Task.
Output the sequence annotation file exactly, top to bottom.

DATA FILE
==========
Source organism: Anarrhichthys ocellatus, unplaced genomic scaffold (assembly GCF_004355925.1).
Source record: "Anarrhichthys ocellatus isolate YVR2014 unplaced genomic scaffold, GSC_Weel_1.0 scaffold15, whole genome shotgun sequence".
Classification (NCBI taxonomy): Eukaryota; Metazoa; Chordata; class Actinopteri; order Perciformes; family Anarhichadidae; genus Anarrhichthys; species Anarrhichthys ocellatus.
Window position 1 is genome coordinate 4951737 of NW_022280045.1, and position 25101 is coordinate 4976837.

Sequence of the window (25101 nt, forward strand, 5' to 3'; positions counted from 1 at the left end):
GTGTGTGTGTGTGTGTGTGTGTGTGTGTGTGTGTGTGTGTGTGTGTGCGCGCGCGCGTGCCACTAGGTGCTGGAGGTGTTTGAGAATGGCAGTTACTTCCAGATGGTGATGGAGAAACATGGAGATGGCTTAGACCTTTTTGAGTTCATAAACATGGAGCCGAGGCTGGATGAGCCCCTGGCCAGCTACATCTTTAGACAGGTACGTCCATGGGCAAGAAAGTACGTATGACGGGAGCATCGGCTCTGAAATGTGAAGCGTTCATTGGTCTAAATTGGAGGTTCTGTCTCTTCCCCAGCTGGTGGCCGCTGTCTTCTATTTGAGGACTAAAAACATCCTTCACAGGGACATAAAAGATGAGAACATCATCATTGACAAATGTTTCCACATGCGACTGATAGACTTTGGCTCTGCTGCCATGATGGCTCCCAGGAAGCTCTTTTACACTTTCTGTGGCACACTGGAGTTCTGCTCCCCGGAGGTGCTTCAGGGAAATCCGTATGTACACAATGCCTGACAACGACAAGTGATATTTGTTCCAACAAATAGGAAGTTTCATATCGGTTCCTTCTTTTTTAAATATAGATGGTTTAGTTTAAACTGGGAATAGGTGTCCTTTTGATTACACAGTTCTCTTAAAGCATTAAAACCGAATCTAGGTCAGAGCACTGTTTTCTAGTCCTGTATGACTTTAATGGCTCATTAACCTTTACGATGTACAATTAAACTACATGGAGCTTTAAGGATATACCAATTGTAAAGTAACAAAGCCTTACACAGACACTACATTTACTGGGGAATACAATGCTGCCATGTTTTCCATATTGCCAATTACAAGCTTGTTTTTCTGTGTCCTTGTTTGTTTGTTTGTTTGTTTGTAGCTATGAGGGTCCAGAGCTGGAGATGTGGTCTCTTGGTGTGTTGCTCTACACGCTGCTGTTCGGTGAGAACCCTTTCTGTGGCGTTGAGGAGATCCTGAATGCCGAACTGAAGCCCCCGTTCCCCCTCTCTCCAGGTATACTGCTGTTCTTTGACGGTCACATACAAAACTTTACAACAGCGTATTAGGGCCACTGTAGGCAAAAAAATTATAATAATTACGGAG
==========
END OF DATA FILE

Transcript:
Source organism: Anarrhichthys ocellatus, unplaced genomic scaffold (assembly GCF_004355925.1).
Source record: "Anarrhichthys ocellatus isolate YVR2014 unplaced genomic scaffold, GSC_Weel_1.0 scaffold15, whole genome shotgun sequence".
Classification (NCBI taxonomy): Eukaryota; Metazoa; Chordata; class Actinopteri; order Perciformes; family Anarhichadidae; genus Anarrhichthys; species Anarrhichthys ocellatus.
Window position 1 is genome coordinate 4951737 of NW_022280045.1, and position 25101 is coordinate 4976837.

Sequence of the window (25101 nt, forward strand, 5' to 3'; positions counted from 1 at the left end):
GTGTGTGTGTGTGTGTGTGTGTGTGTGTGTGTGTGTGTGTGTGTGTGCGCGCGCGCGTGCCACTAGGTGCTGGAGGTGTTTGAGAATGGCAGTTACTTCCAGATGGTGATGGAGAAACATGGAGATGGCTTAGACCTTTTTGAGTTCATAAACATGGAGCCGAGGCTGGATGAGCCCCTGGCCAGCTACATCTTTAGACAGGTACGTCCATGGGCAAGAAAGTACGTATGACGGGAGCATCGGCTCTGAAATGTGAAGCGTTCATTGGTCTAAATTGGAGGTTCTGTCTCTTCCCCAGCTGGTGGCCGCTGTCTTCTATTTGAGGACTAAAAACATCCTTCACAGGGACATAAAAGATGAGAACATCATCATTGACAAATGTTTCCACATGCGACTGATAGACTTTGGCTCTGCTGCCATGATGGCTCCCAGGAAGCTCTTTTACACTTTCTGTGGCACACTGGAGTTCTGCTCCCCGGAGGTGCTTCAGGGAAATCCGTATGTACACAATGCCTGACAACGACAAGTGATATTTGTTCCAACAAATAGGAAGTTTCATATCGGTTCCTTCTTTTTTAAATATAGATGGTTTAGTTTAAACTGGGAATAGGTGTCCTTTTGATTACACAGTTCTCTTAAAGCATTAAAACCGAATCTAGGTCAGAGCACTGTTTTCTAGTCCTGTATGACTTTAATGGCTCATTAACCTTTACGATGTACAATTAAACTACATGGAGCTTTAAGGATATACCAATTGTAAAGTAACAAAGCCTTACACAGACACTACATTTACTGGGGAATACAATGCTGCCATGTTTTCCATATTGCCAATTACAAGCTTGTTTTTCTGTGTCCTTGTTTGTTTGTTTGTTTGTTTGTAGCTATGAGGGTCCAGAGCTGGAGATGTGGTCTCTTGGTGTGTTGCTCTACACGCTGCTGTTCGGTGAGAACCCTTTCTGTGGCGTTGAGGAGATCCTGAATGCCGAACTGAAGCCCCCGTTCCCCCTCTCTCCAGGTATACTGCTGTTCTTTGACGGTCACATACAAAACTTTACAACAGCGTATTAGGGCCACTGTAGGCAAAAAAATTATAATAATTACGGAG